[Courtesy photo]

Do you want a better understanding of where the City of Moab is headed in 2017?

If so, then drop by the Grand County Public Library, 257 E. Center St., on Monday, Jan. 9, at 5:15 p.m.

Interim Moab City Manager David Everitt and Moab City Council member Kalen Jones will be joining the Grand County League of Women Voters for a free question-and-answer session during the league’s first regular meeting of 2017.

The league typically schedules nonpartisan educational programs at its regular meetings, which are held at the library on the second Monday of each month, except for June and July.

In the recent past, for instance, it hosted a Grand County High School debate team’s mock congressional session at the Moab Arts and Recreation Center, where students discussed the pros and cons of raising the minimum wage.

With city-related issues in the local headlines over the past two years, league members felt it was important to learn more about the direction that the city will be taking in the coming year.

“It’s just one of the things that members were interested in getting updates on – issues facing the city, and what 2017 holds in store,” league member Barb Lacy said. “They just thought it would be good to have some representatives from the city to catch up …”

Apart from a question-and-answer session, Everitt said he doesn’t have a set agenda in mind, so he plans to take his cues from Jones.

“I’ll really be following his lead, and I’ll be happy to be there as a resource to answer questions,” he said.

Everitt, who previously served as Salt Lake City’s chief operating officer and former Salt Lake City Mayor Ralph Becker’s chief of staff, joined the City of Moab last October on a short-term basis. A former Moab resident, he stepped forward to help out as officials began their search for a full-time city manager.

Before he signed on as interim manager, the city went through a sometimes-rocky period under the administration of former Moab City Manager Rebecca Davidson. Prominent city department heads were either fired or quit their jobs, still-unspecified personnel issues arose within the Moab City Police Department, and citizens made allegations of nepotism and cronyism against Davidson.

But, speaking on a personal note, Everitt said he believes that city employees enjoy coming into work these days: They are focused on their jobs, he said, and they’re focused on doing them well.

At the same time, he said, the city is entering the new year on strong financial footing. Resort community taxes and other sales tax revenues are streaming in, and with more and more visitors coming to Moab each year, Everitt said there aren’t any signs to indicate that will change.

“(Those revenue trends) are all very positive right now,” he said.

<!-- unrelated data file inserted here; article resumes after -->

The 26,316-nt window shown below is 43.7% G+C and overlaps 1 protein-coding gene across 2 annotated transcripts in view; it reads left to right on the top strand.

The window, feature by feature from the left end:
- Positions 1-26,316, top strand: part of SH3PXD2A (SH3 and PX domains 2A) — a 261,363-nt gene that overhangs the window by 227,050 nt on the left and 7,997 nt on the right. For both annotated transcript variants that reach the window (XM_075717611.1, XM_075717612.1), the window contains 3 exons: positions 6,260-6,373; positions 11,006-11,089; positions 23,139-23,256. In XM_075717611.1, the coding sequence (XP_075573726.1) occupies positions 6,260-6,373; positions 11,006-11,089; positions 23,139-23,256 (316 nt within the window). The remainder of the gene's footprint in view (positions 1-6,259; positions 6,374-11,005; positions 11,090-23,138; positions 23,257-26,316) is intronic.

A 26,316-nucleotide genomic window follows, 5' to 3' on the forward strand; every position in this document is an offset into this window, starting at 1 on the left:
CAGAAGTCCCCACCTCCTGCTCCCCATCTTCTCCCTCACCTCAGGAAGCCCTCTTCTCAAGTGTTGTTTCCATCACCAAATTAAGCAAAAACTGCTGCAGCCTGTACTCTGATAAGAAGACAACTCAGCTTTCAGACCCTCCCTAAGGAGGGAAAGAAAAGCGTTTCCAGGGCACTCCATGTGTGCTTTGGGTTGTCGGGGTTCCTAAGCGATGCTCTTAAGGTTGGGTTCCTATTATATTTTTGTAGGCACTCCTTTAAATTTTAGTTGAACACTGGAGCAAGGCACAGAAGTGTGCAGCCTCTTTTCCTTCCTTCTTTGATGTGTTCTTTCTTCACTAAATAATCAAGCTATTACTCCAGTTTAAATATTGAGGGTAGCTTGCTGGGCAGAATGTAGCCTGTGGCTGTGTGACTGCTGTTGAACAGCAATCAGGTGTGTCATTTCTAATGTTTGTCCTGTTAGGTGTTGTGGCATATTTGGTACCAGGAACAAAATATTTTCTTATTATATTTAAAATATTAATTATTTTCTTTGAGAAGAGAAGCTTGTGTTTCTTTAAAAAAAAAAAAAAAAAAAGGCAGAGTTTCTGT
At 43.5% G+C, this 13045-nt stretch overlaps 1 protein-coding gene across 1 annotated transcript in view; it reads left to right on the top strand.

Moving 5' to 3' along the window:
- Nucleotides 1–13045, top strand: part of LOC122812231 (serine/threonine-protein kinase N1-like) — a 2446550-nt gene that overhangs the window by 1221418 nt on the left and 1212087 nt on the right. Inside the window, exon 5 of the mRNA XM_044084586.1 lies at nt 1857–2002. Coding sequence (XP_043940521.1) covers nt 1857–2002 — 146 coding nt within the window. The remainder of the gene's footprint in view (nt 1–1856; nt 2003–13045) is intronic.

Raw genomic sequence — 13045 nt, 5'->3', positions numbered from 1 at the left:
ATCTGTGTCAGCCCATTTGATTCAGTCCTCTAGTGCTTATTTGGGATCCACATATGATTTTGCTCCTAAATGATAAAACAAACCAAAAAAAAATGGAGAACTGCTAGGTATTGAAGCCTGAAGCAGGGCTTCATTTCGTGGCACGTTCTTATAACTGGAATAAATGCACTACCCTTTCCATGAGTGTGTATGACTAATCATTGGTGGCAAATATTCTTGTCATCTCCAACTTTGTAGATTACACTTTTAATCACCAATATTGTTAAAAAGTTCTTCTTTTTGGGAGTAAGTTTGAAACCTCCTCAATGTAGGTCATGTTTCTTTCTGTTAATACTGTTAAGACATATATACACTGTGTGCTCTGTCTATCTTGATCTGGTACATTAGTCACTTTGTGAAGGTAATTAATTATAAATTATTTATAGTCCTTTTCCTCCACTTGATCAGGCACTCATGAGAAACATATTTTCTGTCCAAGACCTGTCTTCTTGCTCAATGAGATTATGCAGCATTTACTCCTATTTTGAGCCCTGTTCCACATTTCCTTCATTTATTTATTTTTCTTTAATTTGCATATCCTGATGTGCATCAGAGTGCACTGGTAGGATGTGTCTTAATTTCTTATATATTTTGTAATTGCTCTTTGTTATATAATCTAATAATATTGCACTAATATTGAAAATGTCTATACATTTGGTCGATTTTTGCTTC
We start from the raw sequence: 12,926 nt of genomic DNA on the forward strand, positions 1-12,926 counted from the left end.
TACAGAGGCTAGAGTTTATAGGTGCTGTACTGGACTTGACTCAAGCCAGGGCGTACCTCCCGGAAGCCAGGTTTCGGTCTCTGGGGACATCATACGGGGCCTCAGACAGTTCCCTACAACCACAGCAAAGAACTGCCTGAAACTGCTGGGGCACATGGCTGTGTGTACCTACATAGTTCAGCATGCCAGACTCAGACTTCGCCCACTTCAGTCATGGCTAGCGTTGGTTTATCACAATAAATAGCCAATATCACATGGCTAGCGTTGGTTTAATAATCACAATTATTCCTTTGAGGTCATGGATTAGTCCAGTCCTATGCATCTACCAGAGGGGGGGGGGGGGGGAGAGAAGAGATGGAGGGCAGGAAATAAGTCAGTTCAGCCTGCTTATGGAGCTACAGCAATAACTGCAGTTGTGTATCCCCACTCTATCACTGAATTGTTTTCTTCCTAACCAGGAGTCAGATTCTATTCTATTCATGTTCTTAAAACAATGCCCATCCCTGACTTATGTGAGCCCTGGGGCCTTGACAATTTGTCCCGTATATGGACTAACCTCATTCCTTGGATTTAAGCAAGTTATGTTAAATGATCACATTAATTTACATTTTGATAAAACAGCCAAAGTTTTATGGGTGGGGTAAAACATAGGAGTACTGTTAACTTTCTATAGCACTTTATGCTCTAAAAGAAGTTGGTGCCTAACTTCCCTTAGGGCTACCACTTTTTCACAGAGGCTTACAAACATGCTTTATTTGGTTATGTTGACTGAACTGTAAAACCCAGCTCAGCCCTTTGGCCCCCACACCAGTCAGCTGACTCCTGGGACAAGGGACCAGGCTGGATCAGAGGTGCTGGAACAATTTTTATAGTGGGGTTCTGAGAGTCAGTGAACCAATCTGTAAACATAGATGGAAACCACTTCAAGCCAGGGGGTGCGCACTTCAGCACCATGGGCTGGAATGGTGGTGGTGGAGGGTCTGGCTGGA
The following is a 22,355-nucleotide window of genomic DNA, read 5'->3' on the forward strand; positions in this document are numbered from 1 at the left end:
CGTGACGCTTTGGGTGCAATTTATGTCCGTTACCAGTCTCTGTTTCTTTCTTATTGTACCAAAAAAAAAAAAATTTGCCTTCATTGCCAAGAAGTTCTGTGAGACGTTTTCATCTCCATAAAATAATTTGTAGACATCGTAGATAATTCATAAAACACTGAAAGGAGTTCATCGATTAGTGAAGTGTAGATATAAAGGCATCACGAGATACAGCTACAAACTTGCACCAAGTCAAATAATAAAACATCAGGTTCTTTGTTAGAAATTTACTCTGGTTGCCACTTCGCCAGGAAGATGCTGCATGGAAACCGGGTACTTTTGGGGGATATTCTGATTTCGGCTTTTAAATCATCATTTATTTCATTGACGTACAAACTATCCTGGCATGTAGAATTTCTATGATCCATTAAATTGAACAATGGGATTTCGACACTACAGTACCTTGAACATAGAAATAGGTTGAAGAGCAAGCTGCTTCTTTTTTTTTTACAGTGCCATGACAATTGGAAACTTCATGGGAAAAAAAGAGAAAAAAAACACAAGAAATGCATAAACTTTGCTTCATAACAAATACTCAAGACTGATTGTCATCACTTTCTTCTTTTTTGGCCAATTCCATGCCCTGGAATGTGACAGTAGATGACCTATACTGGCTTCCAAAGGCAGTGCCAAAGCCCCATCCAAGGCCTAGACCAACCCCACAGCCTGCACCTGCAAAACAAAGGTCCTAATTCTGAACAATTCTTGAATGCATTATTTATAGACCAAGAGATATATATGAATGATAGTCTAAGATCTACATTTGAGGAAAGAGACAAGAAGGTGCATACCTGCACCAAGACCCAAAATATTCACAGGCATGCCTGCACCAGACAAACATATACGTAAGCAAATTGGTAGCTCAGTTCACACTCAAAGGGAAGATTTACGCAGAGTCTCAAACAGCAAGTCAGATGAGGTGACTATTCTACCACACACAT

In addition to answering questions about the city’s finances, Everitt and Jones will be available to talk about efforts to improve local infrastructure, such as stormwater drainage and sewer lines, as well as city streets.

“I think we all know that our streets are in need of significant upgrades and rebuilds,” Everitt said.

Before they get started in earnest on the biggest infrastructure project of the year – a new regional wastewater treatment plant – crews will be continuing site preparation work on the property near the intersection of 400 North and Stewart Lane. Meanwhile, city officials are busy preparing the construction documents for the project, and Everitt said they hope to award a contract for the job some time in late February or early March.

“Everything at this point as near as I can tell is on track,” he said.

Although he and Jones are more limited in what they can say about ongoing investigations into personnel issues within the police department, Everitt said they’ll be prepared to answer any related questions that citizens may have.

In terms of other major issues facing the city, Everitt may be able to delve more deeply into a proposed agreement that aims to resolve a dispute between the city and the developers of the previously approved Lionsback Resort.

“If that is going to move forward, I think that’s going to be at the forefront of people’s minds over the next month or two,” he said.

League of Women Voters to host Jan. 9 Q&A with city officials

“It’s just one of the things that members were interested in getting updates on – issues facing the city, and what 2017 holds in store.”

When: Monday, Jan. 9, at 5:15 p.m.

Where: Grand County Public Library, 257 E. Center St.

Cost: Free

Information: 970-261-3235

For more information about the league or the Jan. 9 meeting, contact Barb Lacy at 970-261-3235.